Pause. Let your mind settle for a moment to get a sense of your heart before you read on. Ask yourself, “What occupies the focus of my mind and the concern of my heart right now…a problem, a pain, a loss, a grief, a sin?” Before reading on, name whatever that “thing” is.

I ask these questions because I was reminded this morning in my own contemplations of the cross how utterly consumed we are with the self-life—impacted and influenced by our problems, difficulties, failures, worries or strategies to fix our inner life. These things consume us daily because they are fundamentally about us. I raise my hand as I write these words and confess, “This is me!”

But today, this dark but Good Friday, crucifixion day, I paused to look beyond the contours of my own self-life to see a Man so unlike myself—so unlike the sinful impulse to place self and self-problems at the center. The final words of the Man on the cross display an altogether different kind of humanity. Instead of anger and vengeance we hear him say, “Father forgive them for they don’t know what they’re doing.” His concern at that moment wasn’t for personal justice—as we often demand in the face of personal injury. He doesn’t stew on the lies or the slander with fuming anger. His heart spills out forgiveness. Too, in the face of our own pains and troubles, you and I often fail to see or hear the pains of others. But the Man on the cross did not. Bearing the emotional injuries of betrayal and abandonment; elevated to a position of social and public shame; feeling the conscious weight of real guilt (our guilt) along with the screaming nerves of skin and muscles, Jesus heard the prayer of a sinner—“remember me.” The fact that he heard such a plea astonishes me—especially in a world torn apart by love’s extinction. The fact that he responded, “Today you will be with me in Paradise,” is itself a testament to the heart of the Man. Even as I think of Him now, my heart is humbled by his selfless love. My heart is also grateful and feels the rise of praise for the Man who would give himself up for a soul like mine--“love so amazing, so divine, demands my soul my life my all.” Such a contemplation of the Man on the cross draws me out of the self-life and toward the beauty of God himself. May God grant us a spirit of worshipful joy on this Good Friday as we reflect on the most amazing display of love ever witnessed.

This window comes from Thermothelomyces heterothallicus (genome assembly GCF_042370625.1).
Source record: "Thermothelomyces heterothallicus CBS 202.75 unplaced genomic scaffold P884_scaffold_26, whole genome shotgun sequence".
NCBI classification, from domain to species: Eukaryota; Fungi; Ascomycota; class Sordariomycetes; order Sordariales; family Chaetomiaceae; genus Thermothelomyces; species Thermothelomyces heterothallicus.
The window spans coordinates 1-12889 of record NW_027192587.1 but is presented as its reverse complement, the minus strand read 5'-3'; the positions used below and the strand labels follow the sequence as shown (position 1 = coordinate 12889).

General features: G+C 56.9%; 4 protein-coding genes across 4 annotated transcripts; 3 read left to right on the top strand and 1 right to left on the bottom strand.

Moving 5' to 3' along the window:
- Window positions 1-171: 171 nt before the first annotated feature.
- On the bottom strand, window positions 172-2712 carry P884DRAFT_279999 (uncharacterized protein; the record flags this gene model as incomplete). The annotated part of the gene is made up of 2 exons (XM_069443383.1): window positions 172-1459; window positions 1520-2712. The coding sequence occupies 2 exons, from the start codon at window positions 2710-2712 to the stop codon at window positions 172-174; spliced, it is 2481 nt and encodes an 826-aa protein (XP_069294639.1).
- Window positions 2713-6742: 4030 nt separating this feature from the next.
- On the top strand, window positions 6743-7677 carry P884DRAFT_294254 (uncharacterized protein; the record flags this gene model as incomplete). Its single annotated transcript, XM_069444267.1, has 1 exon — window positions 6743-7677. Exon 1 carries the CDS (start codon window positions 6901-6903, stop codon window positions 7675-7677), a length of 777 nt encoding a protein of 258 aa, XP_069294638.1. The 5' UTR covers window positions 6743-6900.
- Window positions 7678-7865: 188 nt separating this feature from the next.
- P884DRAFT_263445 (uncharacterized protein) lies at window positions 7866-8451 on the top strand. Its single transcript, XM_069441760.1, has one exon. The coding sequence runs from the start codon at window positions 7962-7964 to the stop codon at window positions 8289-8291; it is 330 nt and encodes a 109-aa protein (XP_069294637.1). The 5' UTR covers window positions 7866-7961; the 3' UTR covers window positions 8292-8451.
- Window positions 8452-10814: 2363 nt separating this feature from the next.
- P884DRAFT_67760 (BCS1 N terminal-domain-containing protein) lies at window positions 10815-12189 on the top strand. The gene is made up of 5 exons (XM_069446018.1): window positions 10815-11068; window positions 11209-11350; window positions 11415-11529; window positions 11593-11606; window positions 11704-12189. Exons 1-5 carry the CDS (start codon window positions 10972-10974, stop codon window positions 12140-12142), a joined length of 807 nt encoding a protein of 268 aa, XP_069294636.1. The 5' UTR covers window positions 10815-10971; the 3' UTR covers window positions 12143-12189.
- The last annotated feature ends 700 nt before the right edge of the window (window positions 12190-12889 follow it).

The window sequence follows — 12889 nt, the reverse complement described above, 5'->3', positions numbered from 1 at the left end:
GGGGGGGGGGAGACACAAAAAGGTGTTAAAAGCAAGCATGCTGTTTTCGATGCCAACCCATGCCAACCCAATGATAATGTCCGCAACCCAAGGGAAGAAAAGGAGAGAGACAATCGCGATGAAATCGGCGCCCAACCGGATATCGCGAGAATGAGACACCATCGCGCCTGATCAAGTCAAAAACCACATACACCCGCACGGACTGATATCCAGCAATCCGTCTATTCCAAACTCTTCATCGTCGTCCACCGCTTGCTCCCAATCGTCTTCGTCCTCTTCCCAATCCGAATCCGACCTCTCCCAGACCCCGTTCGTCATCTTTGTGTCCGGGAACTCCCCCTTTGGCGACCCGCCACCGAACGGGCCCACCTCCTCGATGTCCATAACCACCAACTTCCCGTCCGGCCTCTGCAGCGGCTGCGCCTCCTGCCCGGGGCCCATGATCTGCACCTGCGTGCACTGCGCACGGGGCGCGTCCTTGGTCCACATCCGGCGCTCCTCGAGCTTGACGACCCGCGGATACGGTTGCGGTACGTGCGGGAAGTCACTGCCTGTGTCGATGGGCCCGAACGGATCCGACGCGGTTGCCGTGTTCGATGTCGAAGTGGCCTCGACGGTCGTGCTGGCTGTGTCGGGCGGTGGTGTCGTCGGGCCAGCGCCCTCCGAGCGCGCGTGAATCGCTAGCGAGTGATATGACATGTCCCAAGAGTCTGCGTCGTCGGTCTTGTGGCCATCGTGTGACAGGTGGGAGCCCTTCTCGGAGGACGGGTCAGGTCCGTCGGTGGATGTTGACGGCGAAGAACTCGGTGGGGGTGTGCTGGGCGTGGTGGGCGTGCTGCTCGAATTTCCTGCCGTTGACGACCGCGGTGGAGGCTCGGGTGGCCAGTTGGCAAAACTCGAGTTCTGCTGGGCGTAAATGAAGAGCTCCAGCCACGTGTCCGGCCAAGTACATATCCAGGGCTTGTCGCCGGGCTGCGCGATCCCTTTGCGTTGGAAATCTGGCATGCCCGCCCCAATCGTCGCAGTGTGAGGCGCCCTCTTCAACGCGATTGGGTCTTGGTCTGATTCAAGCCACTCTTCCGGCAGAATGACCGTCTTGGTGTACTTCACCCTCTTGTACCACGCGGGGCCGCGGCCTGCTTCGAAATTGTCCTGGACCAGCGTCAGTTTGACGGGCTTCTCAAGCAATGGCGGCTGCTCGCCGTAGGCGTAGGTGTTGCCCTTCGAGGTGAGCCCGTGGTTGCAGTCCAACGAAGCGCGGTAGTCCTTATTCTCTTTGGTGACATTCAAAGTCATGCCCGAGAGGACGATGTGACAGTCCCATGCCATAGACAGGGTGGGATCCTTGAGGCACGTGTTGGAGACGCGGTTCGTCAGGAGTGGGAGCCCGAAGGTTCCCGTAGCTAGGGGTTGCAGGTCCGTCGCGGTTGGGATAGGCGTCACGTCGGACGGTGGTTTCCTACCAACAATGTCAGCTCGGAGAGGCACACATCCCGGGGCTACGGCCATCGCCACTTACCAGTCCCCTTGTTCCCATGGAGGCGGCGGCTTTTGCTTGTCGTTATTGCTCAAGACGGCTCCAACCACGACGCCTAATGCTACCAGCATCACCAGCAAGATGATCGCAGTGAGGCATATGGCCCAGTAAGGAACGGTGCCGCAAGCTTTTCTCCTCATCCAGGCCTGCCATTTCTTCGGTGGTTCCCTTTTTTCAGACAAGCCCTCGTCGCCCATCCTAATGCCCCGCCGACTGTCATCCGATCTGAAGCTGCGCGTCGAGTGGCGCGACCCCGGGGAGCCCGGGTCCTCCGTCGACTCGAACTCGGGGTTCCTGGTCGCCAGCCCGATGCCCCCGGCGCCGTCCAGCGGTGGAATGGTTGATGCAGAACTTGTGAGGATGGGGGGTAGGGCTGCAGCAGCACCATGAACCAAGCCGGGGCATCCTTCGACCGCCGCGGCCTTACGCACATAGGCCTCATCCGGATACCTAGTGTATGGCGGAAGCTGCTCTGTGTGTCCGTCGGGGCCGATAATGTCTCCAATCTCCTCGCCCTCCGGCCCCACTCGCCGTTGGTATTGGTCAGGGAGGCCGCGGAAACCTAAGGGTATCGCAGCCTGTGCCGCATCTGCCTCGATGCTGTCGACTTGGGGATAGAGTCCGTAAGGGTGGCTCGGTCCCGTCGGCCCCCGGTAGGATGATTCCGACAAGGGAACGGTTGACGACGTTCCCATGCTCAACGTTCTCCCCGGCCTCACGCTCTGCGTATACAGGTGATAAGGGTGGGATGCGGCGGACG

(Originally published April 3, 2015)

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